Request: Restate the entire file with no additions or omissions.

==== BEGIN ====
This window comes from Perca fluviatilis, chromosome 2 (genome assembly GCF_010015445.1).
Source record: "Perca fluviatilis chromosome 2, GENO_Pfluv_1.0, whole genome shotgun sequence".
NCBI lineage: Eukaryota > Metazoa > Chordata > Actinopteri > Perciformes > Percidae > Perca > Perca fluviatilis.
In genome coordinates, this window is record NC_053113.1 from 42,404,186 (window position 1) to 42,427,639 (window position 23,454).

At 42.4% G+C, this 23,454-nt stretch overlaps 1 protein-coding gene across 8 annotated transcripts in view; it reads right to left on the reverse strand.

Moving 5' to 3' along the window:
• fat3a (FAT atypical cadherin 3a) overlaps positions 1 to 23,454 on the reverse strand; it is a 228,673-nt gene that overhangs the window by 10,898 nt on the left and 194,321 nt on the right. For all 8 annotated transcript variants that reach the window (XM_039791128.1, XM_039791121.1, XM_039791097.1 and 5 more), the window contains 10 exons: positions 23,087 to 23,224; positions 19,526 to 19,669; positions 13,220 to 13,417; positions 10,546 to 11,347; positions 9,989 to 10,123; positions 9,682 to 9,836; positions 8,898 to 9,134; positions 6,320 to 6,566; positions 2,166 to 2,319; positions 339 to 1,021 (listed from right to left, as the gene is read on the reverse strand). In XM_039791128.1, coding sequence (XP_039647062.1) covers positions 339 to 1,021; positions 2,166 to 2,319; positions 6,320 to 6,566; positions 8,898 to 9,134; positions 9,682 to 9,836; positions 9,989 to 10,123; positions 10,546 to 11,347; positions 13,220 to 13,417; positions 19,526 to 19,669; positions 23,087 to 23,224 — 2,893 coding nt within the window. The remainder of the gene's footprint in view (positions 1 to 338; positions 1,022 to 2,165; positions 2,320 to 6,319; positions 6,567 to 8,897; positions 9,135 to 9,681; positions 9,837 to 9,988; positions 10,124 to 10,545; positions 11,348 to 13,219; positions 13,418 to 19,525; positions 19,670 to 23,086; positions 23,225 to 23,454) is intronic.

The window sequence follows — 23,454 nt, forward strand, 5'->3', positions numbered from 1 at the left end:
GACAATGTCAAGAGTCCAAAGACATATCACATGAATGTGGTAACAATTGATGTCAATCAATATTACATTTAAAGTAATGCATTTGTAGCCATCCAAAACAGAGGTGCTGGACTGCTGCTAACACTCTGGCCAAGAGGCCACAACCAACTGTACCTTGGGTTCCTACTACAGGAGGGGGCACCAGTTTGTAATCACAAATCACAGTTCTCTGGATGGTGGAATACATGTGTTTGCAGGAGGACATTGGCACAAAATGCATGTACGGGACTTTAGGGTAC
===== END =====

This window comes from Perca fluviatilis, chromosome 2 (genome assembly GCF_010015445.1).
Source record: "Perca fluviatilis chromosome 2, GENO_Pfluv_1.0, whole genome shotgun sequence".
NCBI lineage: Eukaryota > Metazoa > Chordata > Actinopteri > Perciformes > Percidae > Perca > Perca fluviatilis.
In genome coordinates, this window is record NC_053113.1 from 42,404,186 (window position 1) to 42,427,639 (window position 23,454).

At 42.4% G+C, this 23,454-nt stretch overlaps 1 protein-coding gene across 8 annotated transcripts in view; it reads right to left on the reverse strand.

Moving 5' to 3' along the window:
• fat3a (FAT atypical cadherin 3a) overlaps positions 1 to 23,454 on the reverse strand; it is a 228,673-nt gene that overhangs the window by 10,898 nt on the left and 194,321 nt on the right. For all 8 annotated transcript variants that reach the window (XM_039791128.1, XM_039791121.1, XM_039791097.1 and 5 more), the window contains 10 exons: positions 23,087 to 23,224; positions 19,526 to 19,669; positions 13,220 to 13,417; positions 10,546 to 11,347; positions 9,989 to 10,123; positions 9,682 to 9,836; positions 8,898 to 9,134; positions 6,320 to 6,566; positions 2,166 to 2,319; positions 339 to 1,021 (listed from right to left, as the gene is read on the reverse strand). In XM_039791128.1, coding sequence (XP_039647062.1) covers positions 339 to 1,021; positions 2,166 to 2,319; positions 6,320 to 6,566; positions 8,898 to 9,134; positions 9,682 to 9,836; positions 9,989 to 10,123; positions 10,546 to 11,347; positions 13,220 to 13,417; positions 19,526 to 19,669; positions 23,087 to 23,224 — 2,893 coding nt within the window. The remainder of the gene's footprint in view (positions 1 to 338; positions 1,022 to 2,165; positions 2,320 to 6,319; positions 6,567 to 8,897; positions 9,135 to 9,681; positions 9,837 to 9,988; positions 10,124 to 10,545; positions 11,348 to 13,219; positions 13,418 to 19,525; positions 19,670 to 23,086; positions 23,225 to 23,454) is intronic.

The window sequence follows — 23,454 nt, forward strand, 5'->3', positions numbered from 1 at the left end:
GACAATGTCAAGAGTCCAAAGACATATCACATGAATGTGGTAACAATTGATGTCAATCAATATTACATTTAAAGTAATGCATTTGTAGCCATCCAAAACAGAGGTGCTGGACTGCTGCTAACACTCTGGCCAAGAGGCCACAACCAACTGTACCTTGGGTTCCTACTACAGGAGGGGGCACCAGTTTGTAATCACAAATCACAGTTCTCTGGATGGTGGAATACATGTGTTTGCAGGAGGACATTGGCACAAAATGCATGTACGGGACTTTAGGGTAC